The 10 Worst Trading Card Sets Ever

30_1_b.jpgBy Brian Heiler

Trading cards were essentially legal drugs for children. We hoarded our allowance, we skipped the cafeteria lunch to pocket the change, hell we might have even done lawn work, just to buy some more of those sweet, sweet trading cards?an addiction that no matter how many packs we bought, we always needed more. After decades of baseball card domination, the ’80s brought forth a cornucopia of nerd-friendly cards for us kids who didn’t know which end of the bat was up, including Garbage Pail Kids, Marvel Superheroes, the Batman movie and more. And then, there was a lot of terrible, simply unexplainable shit that also made it into little packs with this razor-sharp sliver of pink gum. Here are the 10 most mind-bogglingly awful card set ever made, and we pity you if you collected ’em.

10) Three?s Company
We understand that Three’s Company was a popular sitcom, but since the entire premise was that Jack Tripper had to pretend to be gay, did kids really want trading cards of these homo-erotic hijinks? I mean, it’s not like there was a bonus card of Janet and Chrissy making out. In fact, the best you could hope for was a picture of Norman Fell, which is the saddest thing ever.

9) Pac-Man
Although these seemed awesome at the time, they were a total gyp. Basically, you scratched off a path for Pac-Man and tried to “win” the game on the card.
An extremely low tech way of cashing in on videogame action, it’s like an arcade for the Amish?and worse, it was more expensive than actually playing Pac-Man. In the end, all it did was train a generation for a lifetime of Scratch ?n Win lotto games.

8) Gone With the Wind
Yes. Collectible cards. For Gone with the Wind. A movie from the ’40s. Obviously, the trading card companies were trying to capture that Septuagenarian demographic, which sad proved elusive. I?d make a ?I don?t give a damn? joke but this isn?t an episode of The Carol Burnett Show from 1974.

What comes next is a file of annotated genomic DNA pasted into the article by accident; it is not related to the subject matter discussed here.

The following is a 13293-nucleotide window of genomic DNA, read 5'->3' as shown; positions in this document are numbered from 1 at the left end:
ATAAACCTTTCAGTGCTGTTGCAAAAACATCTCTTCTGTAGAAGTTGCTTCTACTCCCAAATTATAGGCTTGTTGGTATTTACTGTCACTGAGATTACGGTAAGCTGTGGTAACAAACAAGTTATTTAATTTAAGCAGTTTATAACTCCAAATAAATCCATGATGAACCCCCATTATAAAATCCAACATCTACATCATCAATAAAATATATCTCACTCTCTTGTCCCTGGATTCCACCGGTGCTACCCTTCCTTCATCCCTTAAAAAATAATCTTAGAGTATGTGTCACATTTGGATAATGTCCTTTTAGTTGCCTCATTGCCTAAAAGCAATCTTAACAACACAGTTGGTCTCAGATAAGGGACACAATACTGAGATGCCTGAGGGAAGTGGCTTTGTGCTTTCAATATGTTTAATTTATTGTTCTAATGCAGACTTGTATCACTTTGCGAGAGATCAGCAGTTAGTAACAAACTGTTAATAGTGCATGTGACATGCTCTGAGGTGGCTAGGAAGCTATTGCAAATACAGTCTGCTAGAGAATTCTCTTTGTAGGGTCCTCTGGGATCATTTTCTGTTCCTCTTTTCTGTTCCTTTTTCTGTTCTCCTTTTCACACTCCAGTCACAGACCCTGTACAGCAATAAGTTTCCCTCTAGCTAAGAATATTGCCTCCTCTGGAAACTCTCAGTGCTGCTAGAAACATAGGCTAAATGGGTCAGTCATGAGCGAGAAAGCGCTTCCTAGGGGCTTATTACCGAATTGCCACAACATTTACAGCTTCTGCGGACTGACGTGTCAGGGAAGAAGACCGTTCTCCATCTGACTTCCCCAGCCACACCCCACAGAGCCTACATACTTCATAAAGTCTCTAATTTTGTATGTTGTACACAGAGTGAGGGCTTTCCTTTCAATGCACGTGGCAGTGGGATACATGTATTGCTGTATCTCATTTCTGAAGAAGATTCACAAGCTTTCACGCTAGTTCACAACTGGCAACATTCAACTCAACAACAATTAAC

7) Alien
Yeah, Alien was a trend-setting, classic horror/sci-fi film that created its own genre. But you know what? The trading card set does not feature the titular character once. When you buy a set of cards expecting to see a bad-ass killer alien and get card after card of Yaphet Kotto? That?s some capital A-one suck you have there, my friend.

6) Home Alone 2
Cards based on an inferior sequel to a pretty weak yet commercially successful film aren?t necessary or welcome. Any child that wanted to relive the magic of Home Alone 2 in trading card form needed to be beaten badly, and almost surely was.

5) Good Times
Suburban white children could buy themselves some trading cards of the exploits of the Evans clan, a poor inner city family just keeping their head above water amidst temporary lay-offs and easy credit rip-offs. Doesn?t anyone see the irony in that?

4) Here?s Bo
Sure, Bo Derek in her prime was a force no pubescent boy could reckon with but this series of cards ?From John Derek?s Archives? had the creepy feeling of your uncle pulling out a cigar box brimming with polaroids of his “conquests.” It would be initially exciting, but then you’d start to feel weird, dirty and nauseous.

3) Howard the Duck
Even as children, we knew that Howard the Duck was terrible, and worse, this was how George Lucas was spending his time in the ’80s instead of making the Star Wars prequels that we then still had hope for. For the sheer fact that they serve as a constant reminder of the film these Howard the Duck cards do not deserve to exist. It should be no surprise almost every card is still available sealed in its wax pack.

2) Growing Pains
The laziest, most uninspired trading card set of all time? Almost certainly. Even a Kirk Cameron trading card set would make more sense, since the girls loved him so much in the ’80s. But no, this featured the entire Seaver clan, meaning at leats 1/5th of the cards featured Alan fucking Thicke. Our only explanation is that someone owed Joanna Kerns a big favor to get these things made.

1) Nancy Kerrigan
Not an uninspired idea, but a inspiredly terrible idea created during the brief point when America was fascinated with this skater, whose claim to fame was mainly being clonked on the knee with tire iron by a dude named ?Gillooly.” These cards were glaring evidence of what everyone would soon discover; Nancy Kerrigan isn?t all that interesting, and trying to track down 60 cards of her is even less so.